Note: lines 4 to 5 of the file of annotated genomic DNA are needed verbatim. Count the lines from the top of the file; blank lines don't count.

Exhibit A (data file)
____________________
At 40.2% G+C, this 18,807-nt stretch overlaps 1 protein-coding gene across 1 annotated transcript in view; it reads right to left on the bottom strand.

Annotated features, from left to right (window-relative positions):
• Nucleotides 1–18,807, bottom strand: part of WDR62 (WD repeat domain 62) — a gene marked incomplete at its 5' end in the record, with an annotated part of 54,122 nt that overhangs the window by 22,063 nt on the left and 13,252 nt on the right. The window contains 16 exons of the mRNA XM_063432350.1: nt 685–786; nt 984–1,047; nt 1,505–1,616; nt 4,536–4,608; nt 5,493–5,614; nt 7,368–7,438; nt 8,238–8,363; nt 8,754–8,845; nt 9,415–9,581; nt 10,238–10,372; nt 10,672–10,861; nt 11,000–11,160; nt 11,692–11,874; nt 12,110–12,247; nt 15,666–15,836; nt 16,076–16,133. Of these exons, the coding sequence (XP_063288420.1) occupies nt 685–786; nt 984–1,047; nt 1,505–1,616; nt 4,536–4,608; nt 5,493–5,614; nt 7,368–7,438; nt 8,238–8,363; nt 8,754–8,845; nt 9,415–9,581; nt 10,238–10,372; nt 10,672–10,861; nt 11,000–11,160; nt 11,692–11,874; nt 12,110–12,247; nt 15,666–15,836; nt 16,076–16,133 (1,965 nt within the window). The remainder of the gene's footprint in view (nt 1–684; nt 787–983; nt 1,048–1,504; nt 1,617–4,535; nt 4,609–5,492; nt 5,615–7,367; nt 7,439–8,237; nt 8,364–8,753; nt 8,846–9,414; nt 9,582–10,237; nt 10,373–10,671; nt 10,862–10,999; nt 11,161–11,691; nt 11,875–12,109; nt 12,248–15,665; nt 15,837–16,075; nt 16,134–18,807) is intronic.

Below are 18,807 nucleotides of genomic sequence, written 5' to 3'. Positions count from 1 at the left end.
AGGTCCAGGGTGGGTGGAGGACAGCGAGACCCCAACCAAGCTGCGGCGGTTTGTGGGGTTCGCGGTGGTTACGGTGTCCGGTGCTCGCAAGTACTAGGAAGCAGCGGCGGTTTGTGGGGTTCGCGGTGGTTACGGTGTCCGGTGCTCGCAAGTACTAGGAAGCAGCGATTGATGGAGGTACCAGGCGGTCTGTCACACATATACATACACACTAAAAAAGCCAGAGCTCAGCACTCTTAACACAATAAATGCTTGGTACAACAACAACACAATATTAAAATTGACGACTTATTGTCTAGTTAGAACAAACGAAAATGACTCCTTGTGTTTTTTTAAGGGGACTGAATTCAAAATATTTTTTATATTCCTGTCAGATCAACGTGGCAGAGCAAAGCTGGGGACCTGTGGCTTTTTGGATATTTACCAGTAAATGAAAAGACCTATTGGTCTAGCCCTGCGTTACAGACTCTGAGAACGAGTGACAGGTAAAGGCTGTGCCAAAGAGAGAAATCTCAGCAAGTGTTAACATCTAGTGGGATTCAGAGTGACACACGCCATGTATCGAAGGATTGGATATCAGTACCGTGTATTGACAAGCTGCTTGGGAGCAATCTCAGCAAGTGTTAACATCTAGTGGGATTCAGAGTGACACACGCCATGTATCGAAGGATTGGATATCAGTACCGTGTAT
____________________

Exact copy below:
Below are 18,807 nucleotides of genomic sequence, written 5' to 3'. Positions count from 1 at the left end.
AGGTCCAGGGTGGGTGGAGGACAGCGAGACCCCAACCAAGCTGCGGCGGTTTGTGGGGTTCGCGGTGGTTACGGTGTCCGGTGCTCGCAAGTACTAGGAAGCAGCGGCGGTTTGTGGGGTTCGCGGTGGTTACGGTGTCCGGTGCTCGCAAGTACTAGGAAGCAGCGATTGATGGAGGTACCAGGCGGTCTGTCACACATATACATACACACTAAAAAAGCCAGAGCTCAGCACTCTTAACACAATAAATGCTTGGTACAACAACAACACAATATTAAAATTGACGACTTATTGTCTAGTTAGAACAAACGAAAATGACTCCTTGTGTTTTTTTAAGGGGACTGAATTCAAAATATTTTTTATATTCCTGTCAGATCAACGTGGCAGAGCAAAGCTGGGGACCTGTGGCTTTTTGGATATTTACCAGTAAATGAAAAGACCTATTGGTCTAGCCCTGCGTTACAGACTCTGAGAACGAGTGACAGGTAAAGGCTGTGCCAAAGAGAGAAATCTCAGCAAGTGTTAACATCTAGTGGGATTCAGAGTGACACACGCCATGTATCGAAGGATTGGATATCAGTACCGTGTATTGACAAGCTGCTTGGGAGCAATCTCAGCAAGTGTTAACATCTAGTGGGATTCAGAGTGACACACGCCATGTATCGAAGGATTGGATATCAGTACCGTGTAT